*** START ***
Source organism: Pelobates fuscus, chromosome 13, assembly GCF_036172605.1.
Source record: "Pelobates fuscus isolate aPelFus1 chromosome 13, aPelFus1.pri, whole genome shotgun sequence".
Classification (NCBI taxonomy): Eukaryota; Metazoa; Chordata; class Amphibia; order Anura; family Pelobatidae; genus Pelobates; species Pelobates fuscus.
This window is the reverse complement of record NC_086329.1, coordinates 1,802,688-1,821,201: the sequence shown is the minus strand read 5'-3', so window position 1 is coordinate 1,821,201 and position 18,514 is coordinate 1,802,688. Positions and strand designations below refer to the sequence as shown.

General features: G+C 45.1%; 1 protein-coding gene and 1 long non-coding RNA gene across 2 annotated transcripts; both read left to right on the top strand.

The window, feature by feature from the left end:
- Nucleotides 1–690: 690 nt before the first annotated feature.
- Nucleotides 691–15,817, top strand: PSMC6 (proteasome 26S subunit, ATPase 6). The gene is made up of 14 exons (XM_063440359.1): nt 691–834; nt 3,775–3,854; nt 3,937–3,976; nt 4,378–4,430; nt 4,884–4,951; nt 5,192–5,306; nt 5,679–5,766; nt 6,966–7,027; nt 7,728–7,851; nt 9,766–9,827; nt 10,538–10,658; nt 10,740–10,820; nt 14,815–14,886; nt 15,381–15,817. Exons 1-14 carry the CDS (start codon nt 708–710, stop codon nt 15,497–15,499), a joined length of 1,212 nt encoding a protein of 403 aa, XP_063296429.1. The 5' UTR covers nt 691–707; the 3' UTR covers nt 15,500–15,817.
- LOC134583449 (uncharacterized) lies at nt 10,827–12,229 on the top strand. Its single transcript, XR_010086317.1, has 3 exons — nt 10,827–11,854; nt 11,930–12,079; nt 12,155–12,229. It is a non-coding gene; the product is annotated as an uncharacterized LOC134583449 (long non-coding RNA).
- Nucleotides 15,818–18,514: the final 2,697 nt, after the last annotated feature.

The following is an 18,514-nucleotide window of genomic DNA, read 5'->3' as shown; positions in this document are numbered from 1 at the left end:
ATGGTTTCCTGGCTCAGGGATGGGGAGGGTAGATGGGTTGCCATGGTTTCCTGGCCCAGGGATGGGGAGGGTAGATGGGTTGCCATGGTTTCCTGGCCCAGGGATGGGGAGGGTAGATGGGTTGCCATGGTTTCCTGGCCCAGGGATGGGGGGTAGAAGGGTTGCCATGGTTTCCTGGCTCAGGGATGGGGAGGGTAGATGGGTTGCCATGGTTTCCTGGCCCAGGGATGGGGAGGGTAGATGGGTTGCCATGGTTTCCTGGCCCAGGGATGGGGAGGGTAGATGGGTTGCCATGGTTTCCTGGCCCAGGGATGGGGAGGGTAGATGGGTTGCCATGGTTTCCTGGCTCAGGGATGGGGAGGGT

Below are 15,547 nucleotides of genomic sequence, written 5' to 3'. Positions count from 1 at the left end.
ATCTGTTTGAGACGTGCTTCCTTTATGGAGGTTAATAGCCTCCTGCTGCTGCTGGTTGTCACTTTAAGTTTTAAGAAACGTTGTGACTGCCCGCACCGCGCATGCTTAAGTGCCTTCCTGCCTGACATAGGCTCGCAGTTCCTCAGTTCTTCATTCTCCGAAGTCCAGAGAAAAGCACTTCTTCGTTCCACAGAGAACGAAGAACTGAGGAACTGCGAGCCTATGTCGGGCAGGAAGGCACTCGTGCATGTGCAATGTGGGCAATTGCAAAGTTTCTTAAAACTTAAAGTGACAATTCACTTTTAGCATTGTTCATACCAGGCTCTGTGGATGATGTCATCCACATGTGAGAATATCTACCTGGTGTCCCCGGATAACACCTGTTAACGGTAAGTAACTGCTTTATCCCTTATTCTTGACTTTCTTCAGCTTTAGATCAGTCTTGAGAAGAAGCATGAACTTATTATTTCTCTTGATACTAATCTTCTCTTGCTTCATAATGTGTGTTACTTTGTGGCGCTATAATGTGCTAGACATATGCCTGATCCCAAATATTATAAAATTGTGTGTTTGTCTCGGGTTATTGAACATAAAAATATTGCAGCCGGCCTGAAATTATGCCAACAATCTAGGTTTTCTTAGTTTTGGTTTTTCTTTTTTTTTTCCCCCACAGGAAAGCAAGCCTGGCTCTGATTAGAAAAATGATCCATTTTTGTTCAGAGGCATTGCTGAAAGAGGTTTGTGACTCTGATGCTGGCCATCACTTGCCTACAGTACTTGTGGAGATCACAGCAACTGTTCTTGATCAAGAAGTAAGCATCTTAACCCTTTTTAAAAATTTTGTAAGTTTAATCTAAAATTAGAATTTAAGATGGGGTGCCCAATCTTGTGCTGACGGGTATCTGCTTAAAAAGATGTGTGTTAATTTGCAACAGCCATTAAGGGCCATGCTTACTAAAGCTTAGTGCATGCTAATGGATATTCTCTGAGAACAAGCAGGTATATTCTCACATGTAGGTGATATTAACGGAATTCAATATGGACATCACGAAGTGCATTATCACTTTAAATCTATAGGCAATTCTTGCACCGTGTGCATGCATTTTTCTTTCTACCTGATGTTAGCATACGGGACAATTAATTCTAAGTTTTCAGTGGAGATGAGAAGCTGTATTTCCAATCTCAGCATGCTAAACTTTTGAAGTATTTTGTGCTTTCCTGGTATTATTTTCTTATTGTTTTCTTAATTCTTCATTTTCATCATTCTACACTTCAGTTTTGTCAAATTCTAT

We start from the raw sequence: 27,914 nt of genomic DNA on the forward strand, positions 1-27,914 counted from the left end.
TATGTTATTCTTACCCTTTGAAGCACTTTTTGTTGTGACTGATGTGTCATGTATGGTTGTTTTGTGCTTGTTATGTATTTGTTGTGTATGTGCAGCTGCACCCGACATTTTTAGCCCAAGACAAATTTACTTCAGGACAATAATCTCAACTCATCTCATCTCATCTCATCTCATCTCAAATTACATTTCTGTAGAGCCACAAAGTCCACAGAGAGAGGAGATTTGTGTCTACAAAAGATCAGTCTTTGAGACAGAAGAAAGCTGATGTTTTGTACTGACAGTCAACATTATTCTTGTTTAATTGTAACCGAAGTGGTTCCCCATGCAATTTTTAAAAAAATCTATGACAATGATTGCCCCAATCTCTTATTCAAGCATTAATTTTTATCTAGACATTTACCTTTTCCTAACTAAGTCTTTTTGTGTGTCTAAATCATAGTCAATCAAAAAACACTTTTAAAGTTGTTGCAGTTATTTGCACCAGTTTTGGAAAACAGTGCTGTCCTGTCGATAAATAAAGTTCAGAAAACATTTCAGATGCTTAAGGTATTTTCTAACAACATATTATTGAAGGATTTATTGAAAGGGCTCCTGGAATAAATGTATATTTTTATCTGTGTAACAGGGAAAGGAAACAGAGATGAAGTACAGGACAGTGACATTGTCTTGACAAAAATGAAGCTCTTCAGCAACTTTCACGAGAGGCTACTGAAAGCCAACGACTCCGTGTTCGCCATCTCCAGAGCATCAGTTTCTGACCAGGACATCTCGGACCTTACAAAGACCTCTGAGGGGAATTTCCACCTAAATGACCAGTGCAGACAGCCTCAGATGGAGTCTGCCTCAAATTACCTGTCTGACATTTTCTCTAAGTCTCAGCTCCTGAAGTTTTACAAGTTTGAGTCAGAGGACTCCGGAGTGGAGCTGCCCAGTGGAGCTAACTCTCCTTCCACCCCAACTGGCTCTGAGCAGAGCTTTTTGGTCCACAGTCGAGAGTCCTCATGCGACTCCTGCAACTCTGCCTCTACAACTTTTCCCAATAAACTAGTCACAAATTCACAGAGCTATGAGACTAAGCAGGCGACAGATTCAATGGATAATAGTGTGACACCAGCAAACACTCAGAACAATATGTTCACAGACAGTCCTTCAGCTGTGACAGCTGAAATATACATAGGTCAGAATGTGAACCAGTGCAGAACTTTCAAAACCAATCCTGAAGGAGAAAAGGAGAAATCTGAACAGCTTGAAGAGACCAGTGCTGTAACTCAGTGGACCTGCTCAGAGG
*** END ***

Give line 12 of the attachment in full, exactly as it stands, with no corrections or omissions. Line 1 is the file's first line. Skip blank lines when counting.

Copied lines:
ATGGTTTCCTGGCTCAGGGATGGGGAGGGTAGATGGGTTGCCATGGTTTCCTGGCCCAGGGATGGGGAGGGTAGATGGGTTGCCATGGTTTCCTGGCCCAGGGATGGGGAGGGTAGATGGGTTGCCATGGTTTCCTGGCCCAGGGATGGGGGGTAGAAGGGTTGCCATGGTTTCCTGGCTCAGGGATGGGGAGGGTAGATGGGTTGCCATGGTTTCCTGGCCCAGGGATGGGGAGGGTAGATGGGTTGCCATGGTTTCCTGGCCCAGGGATGGGGAGGGTAGATGGGTTGCCATGGTTTCCTGGCCCAGGGATGGGGAGGGTAGATGGGTTGCCATGGTTTCCTGGCTCAGGGATGGGGAGGGT